Get Help Now
If you’re struggling with an abusive relationship or need advice on how to help a loved one, Connecticut Coalition Against Domestic Violence (CCADV) can help. CCADV’s 18 member domestic violence organizations available throughout the state offer confidential, safe and free services 24 hours per day, 7 days per week.
(888) 774-2900 (English)
(844) 831-9200 (Español)
What is Domestic/Family Violence?
Domestic violence is a pattern of coercive, controlling behavior that can include physical abuse, emotional or psychological abuse, sexual abuse or financial abuse. Often referred to as “intimate partner violence” when between two people in an intimate relationship (e.g., current or former spouses, current or former dating partners, or two individuals who have a child in common), victims are left feeling scared, confused, dependent and insecure about their ability to survive on their own, financially or otherwise. The children of an abused parent must contend with these same fears and realities.
Warning Signs & Risk Factors of Abusive Relationships
There are a number of warning signs that abuse may be present in a relationship, as well as several risk factors that indicate a greater risk for increased violence. Remember, domestic violence isn’t just about being physically hit, it’s also about patterns of coercion and control that may be verbal, emotional or financial in nature.
How Are Children Impacted When They Witness Abuse Between Their Caregivers?
Intimate partner violence, whether physical or verbal, cannot be hidden from children. Children often know what is happening even when parents think they are asleep in another room. Children may see or hear the abuse directly, they may see resulting bruises or injuries, or they may see damage done to the home. Children may feel different kinds of emotions when witnessing the abuse or its aftermath, such as fear, anger, sadness, loneliness or hopelessness. And they may react in many different ways, from hiding or freezing up, to trying to intervene to protect the abused parent.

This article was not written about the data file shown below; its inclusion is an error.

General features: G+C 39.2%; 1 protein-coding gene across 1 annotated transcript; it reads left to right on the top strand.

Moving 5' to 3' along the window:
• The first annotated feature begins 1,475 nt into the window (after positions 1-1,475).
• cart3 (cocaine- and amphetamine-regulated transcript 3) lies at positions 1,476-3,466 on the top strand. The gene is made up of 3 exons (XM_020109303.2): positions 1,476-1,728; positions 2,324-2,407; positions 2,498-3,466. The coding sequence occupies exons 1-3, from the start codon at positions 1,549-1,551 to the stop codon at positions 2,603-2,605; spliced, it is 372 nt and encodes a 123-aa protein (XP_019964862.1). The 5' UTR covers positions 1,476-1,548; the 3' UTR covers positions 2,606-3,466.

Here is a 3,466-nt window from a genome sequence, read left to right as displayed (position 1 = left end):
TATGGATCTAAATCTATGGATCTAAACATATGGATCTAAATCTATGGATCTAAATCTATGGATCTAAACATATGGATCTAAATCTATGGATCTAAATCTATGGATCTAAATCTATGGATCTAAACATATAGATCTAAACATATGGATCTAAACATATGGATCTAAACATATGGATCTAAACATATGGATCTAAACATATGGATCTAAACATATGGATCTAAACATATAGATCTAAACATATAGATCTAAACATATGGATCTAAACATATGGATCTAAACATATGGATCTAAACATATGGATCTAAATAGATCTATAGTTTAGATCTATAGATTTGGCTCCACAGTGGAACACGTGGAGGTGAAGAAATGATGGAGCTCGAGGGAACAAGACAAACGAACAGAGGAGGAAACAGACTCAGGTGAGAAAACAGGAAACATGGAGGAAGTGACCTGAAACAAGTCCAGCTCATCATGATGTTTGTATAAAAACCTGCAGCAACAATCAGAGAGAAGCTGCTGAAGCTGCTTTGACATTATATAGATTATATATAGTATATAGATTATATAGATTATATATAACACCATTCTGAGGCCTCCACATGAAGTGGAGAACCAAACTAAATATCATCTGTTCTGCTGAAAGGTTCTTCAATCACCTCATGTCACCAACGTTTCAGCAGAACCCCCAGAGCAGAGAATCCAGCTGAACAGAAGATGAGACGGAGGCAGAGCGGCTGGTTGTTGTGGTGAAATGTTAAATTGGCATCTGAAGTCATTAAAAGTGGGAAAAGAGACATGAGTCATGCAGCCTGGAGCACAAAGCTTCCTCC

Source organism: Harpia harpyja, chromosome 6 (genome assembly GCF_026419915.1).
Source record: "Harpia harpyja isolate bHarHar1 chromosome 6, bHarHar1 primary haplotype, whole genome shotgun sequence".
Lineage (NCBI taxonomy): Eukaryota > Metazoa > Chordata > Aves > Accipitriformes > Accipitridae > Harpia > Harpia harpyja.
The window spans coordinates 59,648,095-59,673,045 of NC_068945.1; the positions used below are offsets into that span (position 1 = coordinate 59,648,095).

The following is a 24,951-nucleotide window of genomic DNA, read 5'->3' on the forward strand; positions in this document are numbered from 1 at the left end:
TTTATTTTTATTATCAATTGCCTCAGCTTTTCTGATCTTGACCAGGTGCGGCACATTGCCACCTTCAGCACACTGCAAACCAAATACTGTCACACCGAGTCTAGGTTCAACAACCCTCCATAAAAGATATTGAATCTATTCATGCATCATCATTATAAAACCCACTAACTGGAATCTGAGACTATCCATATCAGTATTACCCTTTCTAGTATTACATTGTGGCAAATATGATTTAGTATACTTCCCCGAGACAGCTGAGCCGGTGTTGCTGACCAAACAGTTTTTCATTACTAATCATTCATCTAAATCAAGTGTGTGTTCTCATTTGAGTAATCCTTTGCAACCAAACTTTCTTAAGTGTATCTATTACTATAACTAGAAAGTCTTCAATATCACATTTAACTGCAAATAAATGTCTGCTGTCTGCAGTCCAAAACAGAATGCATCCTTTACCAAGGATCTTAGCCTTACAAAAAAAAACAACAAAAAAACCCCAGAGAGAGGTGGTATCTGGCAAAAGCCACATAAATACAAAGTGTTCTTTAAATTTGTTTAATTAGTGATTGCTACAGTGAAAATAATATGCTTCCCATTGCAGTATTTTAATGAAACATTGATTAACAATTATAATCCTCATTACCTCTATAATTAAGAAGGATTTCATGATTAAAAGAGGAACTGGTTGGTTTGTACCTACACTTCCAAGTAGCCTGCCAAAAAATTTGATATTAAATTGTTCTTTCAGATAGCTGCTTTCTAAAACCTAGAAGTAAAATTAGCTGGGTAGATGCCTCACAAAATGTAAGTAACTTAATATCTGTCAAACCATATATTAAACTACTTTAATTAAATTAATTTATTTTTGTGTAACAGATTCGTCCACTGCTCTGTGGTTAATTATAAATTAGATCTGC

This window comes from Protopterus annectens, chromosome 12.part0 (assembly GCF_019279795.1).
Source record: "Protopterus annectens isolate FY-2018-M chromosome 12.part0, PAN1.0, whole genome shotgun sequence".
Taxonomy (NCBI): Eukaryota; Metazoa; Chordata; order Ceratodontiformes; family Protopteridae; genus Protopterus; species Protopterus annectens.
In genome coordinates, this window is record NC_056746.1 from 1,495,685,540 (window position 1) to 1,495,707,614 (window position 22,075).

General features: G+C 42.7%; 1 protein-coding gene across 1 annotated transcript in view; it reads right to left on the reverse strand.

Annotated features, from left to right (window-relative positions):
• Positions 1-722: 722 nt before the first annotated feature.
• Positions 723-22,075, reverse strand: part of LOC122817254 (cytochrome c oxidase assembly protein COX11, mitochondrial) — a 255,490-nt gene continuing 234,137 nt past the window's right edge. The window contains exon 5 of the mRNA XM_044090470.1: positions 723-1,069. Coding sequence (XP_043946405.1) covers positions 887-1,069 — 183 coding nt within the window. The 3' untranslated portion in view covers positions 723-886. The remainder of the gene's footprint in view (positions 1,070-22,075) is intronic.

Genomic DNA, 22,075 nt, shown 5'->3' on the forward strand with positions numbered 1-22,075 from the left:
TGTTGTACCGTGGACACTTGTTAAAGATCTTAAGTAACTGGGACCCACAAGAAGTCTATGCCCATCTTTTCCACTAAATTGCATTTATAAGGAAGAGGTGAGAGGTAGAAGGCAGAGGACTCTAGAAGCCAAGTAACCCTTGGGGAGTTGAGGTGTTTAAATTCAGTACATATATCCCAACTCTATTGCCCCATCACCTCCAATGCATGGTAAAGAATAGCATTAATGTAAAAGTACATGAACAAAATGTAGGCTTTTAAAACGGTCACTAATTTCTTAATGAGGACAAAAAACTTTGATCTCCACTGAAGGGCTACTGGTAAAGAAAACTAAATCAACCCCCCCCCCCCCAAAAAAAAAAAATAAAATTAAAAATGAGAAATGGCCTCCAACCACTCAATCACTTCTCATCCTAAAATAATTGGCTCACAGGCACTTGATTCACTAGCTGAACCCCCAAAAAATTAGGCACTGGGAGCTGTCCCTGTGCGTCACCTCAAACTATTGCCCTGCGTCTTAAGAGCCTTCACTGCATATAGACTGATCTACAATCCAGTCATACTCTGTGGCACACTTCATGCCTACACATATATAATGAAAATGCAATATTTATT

It is important to remember that each child’s experience is unique and each child has within him or her a capacity for recovering from the difficulties associated with exposure to intimate partner violence. CCADV’s 18 member organizations can assist the victimized parent in building a nurturing, loving and supportive environment that will provide the base for teaching kids the skills they need to be healthy, happy and confident.
How You Can Get Help
CCADV’s 18 member domestic violence organizations available throughout the state offer confidential, safe and free services 24 hours per day, 7 days per week. You can call the statewide hotline to speak to a certified counselor about your situation or that of a loved one. There are advocates available who specialize in the needs of children who have witnessed intimate partner violence among their caregivers. Each organization offers a host of free services, such as:
- Support groups
- Emergency shelter
- Court advocacy
- Safety planning
- Risk assessment
- Information & referrals